Gun Review: Henry .22 Magnum Small Game Carbine

Hernry Small Game rifle profile from butt end of stock

The folks at Henry Repeating Arms Company made another gun to be proud of with the Small Game Carbine, chambered in .22 Magnum. This lever-action rifle delivers on several levels.

Right-side profile of the Henry Small Game Carbine
Right-side profile of the Henry Small Game Carbine, chambered in 22 Winchester Magnum.

The model in this test has a dark walnut stock and blued steel hardware. There’s no flashy brass or nickel—a familiar feature of many Henry rifles. The comparatively plain appearance complements this little rifle’s stated purpose. It’s less than 34 inches in overall length. The 16.25-inch barrel and light 5.75-pound weight make it practical to pack around in the truck or around the property. The updated large loop lever allows for ease of working the action for quick follow-up shots—even in winter attire.

The rear peep sight is drift-adjustable for windage and can also be adjusted for elevation. The fixed front sight has a tiny brass inset that helps with rapid acquisition and focus—perfect for targeting and follow-up shots on small game.

Inlaid brass lettering on the barrel of a Henry Small Game Rifle
Inlaid brass on the stamped lettering adds a touch of class.

Loading requires twisting and raising the inner magazine tube, and tube-feeding up to seven rounds into the magazine. There’s a tiny rubber gasket around the top of the inner magazine tube that ensures a snug, weather-resistant, and quiet seal.

Feeding is smooth and works equally well with right- or left-handed operation. As a left-handed shooter, I’m happy to report that empty case ejection was entirely a non-issue. It was easy to maintain a cheek weld and never have the distraction of brass hitting my face. The stock is a nice length that fits most adults.

The trigger is, in my opinion, exactly right for a small-game rifle. There is a bit of travel, just enough to get a feel for the pressure required to break the shot. I didn’t gauge it, but it’s on par with any quality hunting rifle. It features a plenty big trigger too, allowing most shooters to avoid rubbing the trigger guard in instances where a rapid sight picture and press are indicated.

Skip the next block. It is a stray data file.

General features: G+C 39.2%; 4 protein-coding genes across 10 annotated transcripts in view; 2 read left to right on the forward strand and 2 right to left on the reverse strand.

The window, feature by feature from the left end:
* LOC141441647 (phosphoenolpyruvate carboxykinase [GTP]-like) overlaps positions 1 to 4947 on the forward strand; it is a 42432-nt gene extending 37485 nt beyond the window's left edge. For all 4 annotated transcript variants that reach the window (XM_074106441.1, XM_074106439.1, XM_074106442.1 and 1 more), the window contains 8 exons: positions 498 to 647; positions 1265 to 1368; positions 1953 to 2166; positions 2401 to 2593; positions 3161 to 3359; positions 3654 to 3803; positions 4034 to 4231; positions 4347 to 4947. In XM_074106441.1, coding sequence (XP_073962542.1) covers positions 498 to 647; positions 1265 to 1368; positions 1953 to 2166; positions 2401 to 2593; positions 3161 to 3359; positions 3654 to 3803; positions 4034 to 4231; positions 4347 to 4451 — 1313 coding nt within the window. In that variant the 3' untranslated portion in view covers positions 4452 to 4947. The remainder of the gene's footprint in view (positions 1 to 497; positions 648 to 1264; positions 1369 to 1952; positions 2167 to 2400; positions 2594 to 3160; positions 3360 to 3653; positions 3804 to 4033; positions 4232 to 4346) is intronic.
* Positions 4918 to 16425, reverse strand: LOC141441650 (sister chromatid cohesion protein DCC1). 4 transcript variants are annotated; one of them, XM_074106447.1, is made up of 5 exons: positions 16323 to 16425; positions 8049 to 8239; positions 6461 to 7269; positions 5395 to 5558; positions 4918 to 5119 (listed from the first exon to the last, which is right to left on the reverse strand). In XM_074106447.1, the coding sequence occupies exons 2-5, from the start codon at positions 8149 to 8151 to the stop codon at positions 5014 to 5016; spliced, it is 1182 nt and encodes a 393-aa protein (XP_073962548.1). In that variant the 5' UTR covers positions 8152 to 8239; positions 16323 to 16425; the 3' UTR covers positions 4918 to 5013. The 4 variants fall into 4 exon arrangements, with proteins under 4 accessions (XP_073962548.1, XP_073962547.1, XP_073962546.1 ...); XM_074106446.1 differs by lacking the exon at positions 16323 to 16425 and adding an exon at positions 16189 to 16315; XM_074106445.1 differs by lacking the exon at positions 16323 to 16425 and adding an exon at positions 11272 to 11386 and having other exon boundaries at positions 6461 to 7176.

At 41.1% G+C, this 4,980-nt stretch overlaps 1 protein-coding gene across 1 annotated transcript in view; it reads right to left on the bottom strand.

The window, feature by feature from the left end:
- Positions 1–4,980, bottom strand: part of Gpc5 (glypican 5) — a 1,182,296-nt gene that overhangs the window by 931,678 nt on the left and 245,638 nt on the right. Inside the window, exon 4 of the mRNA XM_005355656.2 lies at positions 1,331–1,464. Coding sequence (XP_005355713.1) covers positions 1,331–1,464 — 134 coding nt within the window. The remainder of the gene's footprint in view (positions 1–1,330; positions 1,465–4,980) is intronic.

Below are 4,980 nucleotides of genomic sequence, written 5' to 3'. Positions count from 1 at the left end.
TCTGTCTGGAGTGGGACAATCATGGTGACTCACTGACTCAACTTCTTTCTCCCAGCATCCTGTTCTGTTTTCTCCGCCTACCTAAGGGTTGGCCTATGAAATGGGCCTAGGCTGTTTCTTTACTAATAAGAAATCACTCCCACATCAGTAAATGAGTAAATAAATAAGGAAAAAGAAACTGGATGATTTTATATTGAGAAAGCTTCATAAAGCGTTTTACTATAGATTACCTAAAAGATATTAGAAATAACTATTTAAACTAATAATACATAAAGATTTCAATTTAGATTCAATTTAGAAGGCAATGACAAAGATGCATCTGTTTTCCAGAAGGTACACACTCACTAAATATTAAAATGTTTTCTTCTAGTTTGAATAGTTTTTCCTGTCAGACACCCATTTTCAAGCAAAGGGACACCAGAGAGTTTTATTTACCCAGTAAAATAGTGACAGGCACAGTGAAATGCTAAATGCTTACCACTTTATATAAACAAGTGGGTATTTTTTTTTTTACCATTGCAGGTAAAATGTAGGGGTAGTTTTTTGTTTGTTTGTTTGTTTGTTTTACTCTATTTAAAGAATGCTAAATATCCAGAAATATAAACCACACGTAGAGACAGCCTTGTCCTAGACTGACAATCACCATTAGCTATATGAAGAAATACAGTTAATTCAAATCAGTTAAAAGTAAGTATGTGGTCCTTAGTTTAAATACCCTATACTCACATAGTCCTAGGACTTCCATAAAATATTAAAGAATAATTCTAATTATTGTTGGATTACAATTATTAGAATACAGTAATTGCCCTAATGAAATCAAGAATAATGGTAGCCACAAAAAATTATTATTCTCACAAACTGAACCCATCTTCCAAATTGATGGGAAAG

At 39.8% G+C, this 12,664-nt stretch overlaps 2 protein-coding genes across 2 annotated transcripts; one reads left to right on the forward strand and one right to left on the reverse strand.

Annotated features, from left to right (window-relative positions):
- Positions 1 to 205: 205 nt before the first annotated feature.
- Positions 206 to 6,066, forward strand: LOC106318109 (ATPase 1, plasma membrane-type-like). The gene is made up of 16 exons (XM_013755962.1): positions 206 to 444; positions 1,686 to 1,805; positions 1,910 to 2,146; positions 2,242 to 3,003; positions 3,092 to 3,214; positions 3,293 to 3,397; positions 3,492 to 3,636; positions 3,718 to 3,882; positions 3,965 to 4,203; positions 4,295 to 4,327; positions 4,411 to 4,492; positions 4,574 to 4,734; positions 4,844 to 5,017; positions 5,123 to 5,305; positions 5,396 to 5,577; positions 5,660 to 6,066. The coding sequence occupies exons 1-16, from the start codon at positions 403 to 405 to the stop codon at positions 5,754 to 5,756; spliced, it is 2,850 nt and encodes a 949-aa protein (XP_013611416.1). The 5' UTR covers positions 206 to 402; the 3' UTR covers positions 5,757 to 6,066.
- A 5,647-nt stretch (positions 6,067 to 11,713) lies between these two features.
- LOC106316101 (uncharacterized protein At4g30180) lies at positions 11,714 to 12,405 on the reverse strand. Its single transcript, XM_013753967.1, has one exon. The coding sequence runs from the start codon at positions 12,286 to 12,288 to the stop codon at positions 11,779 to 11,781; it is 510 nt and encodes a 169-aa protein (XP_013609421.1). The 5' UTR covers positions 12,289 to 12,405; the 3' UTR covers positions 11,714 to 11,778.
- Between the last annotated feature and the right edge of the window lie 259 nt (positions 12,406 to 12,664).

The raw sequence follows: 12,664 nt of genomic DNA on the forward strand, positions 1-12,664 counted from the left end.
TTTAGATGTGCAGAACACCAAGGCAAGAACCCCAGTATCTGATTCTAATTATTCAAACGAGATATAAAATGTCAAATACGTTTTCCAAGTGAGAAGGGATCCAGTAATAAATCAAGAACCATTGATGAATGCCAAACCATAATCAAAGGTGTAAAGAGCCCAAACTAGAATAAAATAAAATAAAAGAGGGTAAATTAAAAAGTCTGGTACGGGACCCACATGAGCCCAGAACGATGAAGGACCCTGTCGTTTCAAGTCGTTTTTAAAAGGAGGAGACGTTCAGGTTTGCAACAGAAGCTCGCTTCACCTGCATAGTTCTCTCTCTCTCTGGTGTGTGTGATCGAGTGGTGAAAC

brass tipped front sight post on a rifle
A brass-tipped sight enhances visibility. The octagon barrel lends a rugged profile.

The safety mechanism is a half-cock of the hammer that can be engaged while pulling the hammer back or a controlled release. It’s a mechanical safety, of course, and practical for hunting purposes. Pardon this brief foray, but every person reading this knows mechanical things can fail. Exercise trigger and muzzle discipline.

Raising the inner magazine tube to a sufficient height to clear the loading port, or removing it entirely to load accomplishes loading. The inner magazine tube cap is pebbled for traction—a good thing as loosening the retention mechanism requires a rather tight pinch-and-twist on the skinny cap. The WMR version of this gun has a black cap on the spring (internal) end of the loading rod. The LR model has an orange one. It’s an inconsequential difference for function and intended use, but the black one just looks better on this classic design.

Accuracy was more than acceptable. The groups shown here, with corresponding ammunition, were made from a supported prone position in 27 mph wind, with some rocking on the part of the target itself thanks to conditions. The CCI and Hornady ammunition burned clean and functioned perfectly. Henry offers minimal advice on ammo selection. The warranty (lifetime, by the way, with the expected exclusions for wear, tear, and dumb mistakes like inserting the wrong ammo), covers the gun if it’s been fed “original, high quality, commercially manufactured ammunition in good condition.”

Grouping of shots from a Henry Small Game rifle with CCI .22 WMR ammunition box
40-grain CCI Maxi-Mag produced an acceptable group at 25 yards in high winds. Obviously, an elevation adjustment would be in order at this distance.